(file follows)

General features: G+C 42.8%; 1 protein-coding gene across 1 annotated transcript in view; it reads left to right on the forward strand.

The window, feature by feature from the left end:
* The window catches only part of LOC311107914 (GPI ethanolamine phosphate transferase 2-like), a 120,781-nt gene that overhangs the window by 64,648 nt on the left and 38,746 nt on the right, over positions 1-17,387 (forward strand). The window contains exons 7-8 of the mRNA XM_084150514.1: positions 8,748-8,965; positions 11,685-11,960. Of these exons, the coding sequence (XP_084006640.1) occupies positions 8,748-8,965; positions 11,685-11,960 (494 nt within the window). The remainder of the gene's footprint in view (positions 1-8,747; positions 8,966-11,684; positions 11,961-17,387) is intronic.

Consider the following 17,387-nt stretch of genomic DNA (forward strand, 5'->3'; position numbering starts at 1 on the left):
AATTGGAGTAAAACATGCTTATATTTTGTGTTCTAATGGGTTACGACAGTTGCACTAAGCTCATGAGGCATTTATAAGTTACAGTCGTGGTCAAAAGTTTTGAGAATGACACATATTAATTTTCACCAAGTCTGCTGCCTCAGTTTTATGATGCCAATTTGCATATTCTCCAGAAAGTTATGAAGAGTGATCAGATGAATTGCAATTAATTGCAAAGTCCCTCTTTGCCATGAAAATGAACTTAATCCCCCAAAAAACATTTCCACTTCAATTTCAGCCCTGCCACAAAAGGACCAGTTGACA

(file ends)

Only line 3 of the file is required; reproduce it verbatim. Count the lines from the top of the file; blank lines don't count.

* The window catches only part of LOC311107914 (GPI ethanolamine phosphate transferase 2-like), a 120,781-nt gene that overhangs the window by 64,648 nt on the left and 38,746 nt on the right, over positions 1-17,387 (forward strand). The window contains exons 7-8 of the mRNA XM_084150514.1: positions 8,748-8,965; positions 11,685-11,960. Of these exons, the coding sequence (XP_084006640.1) occupies positions 8,748-8,965; positions 11,685-11,960 (494 nt within the window). The remainder of the gene's footprint in view (positions 1-8,747; positions 8,966-11,684; positions 11,961-17,387) is intronic.